June 21, 2003: Jean-Robert Faveur became Haiti Police Chief under Jean Bertrand Aristide. He resigned on June 21, 2003 after only two weeks on the job, and went into self-imposed exile due to alleged government interference and threats to his life.
In the midnight of Sunday, June 22, 2003, Jean-Robert Faveur, Haiti's former Police Chief fled the country with his family because he felt his life is under threat. He resigned from his office and fled to Miami because of the Haitian government's efforts to undermine the autonomy of his office curbing every operational and financial control. He said President Jean-Bertrand Aristide was filling police ranks only with people loyal to him regardless of their qualifications. They had neither served long enough in their posts nor passed competitive examinations for promotion as the rules demand. The government officials claimed that his departure was preplanned. Since he was a choice of the Organization of American States to lead an efficient police force to hold a credible election under President Aristide, his sudden departure was meant to jeopardize the entire process. However, Faveur said he used his own money to flee. Never received any assistance from any embassy or anyone.
Rudy Therassan headed Haitian national police from 2001 until 2003. He was accused by U.S. Drug Enforcement Administration of protecting Colombian cocaine shipments.He was sentenced to almost 15 years in prison and obligated to also forfeit $1.8 million in assets.
In May 2004, Rudy Therassan, Haiti's former National Police Chief (from April 2001 until approximately August 2003) was accused of allegedly taking money from a Colombian drug dealer to protect cocaine shipments passing through Haiti on the way to the United States. In April, 2004, in a U.S. federal court, Therassan pleaded guilty of conspiring to import at least 10 kilograms (22 pounds) of cocaine into the U.S and activities amounting to money laundering. Therassan used to receive $150,000 in cash for each plane-load of cocaine, he allowed to land on Haiti's Route 9, which were subsequently smuggled to the U.S. His $1.8 million in assets, including two houses in Palm Beach County, Florida were forfeited by court order. During his trial, one informant testified that he witnessed Therassan shoot and killed Haitian drug trafficker Hector Ketant's brother and his bodyguard after a dispute over money.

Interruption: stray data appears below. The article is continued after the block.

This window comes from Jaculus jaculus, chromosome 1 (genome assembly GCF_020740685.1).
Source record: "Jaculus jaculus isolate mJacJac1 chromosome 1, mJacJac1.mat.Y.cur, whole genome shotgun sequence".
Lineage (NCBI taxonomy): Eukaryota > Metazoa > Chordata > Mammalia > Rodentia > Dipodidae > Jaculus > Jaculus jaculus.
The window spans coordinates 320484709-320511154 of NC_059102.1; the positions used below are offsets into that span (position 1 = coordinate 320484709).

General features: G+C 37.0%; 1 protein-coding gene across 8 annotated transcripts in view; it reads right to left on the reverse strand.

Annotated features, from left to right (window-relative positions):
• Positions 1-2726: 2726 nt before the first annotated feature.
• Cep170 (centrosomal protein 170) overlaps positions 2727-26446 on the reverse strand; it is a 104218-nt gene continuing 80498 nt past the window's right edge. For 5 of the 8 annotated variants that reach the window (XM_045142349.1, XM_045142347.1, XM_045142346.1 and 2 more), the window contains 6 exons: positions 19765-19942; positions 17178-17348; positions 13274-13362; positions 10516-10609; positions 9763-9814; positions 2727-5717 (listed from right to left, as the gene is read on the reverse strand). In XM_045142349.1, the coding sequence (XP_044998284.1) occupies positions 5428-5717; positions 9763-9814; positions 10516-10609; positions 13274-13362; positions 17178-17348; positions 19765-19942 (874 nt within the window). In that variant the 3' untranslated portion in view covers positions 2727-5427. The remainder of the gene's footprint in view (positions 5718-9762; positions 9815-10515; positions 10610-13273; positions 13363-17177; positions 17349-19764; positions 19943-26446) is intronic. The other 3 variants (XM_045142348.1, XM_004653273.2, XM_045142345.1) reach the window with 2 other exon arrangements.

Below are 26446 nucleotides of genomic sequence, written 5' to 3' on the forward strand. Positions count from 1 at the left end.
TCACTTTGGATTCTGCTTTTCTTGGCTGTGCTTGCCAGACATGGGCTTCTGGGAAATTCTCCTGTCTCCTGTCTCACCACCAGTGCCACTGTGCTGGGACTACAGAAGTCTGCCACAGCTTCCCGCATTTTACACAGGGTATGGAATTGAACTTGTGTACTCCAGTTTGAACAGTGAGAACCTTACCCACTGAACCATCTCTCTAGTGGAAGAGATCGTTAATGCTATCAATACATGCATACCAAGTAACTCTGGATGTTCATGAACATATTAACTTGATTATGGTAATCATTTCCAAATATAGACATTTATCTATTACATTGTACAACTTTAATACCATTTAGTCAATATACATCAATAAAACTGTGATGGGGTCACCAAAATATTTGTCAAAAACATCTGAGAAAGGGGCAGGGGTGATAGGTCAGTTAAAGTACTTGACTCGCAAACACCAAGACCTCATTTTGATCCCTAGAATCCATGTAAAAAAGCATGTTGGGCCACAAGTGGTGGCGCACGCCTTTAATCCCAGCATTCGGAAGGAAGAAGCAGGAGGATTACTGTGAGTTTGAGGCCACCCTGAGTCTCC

April, 2004 - Leon Charles, named Haiti Police Chief following the removal of President Jean Bertrand Aristide.
According to information obtained, Leon Charles is a former officer of Haiti Military, FADH, in the Marine division. He became the new Police Chief of Haiti and later was replaced by Mario Andresol. While some people were not satisfied with his job performance, many others think that Leon Charles served his country well
Here is a picture of the new Central Director of the Administrative Policer, Michel-Ange Gédéon who was installed on Monday, Feb. 29, 2016.
On February 29, 2016, Michel-Ange Gédéon, the Divisional Commissioner and former head of the West Departmental Office (DDO) has been installed as the Inspector General of the National Police of Haiti (PNH). He will hold his office at the Central Directorate of Administrative Police (DCPA), one of the most important bodies of the National Police of Haiti (PNH), by replacing the former Inspector General, Destorel Germain, who had held the post for the past ten years. The installation ceremony of the new Inspector General Michel-Ange Gédéon was attended by many institutional executives. The new Inspector General, in a note of thanks, thanked the Director General of the PNH to select him for the honorable role and expressed his commitment to fulfill his entrusted mission.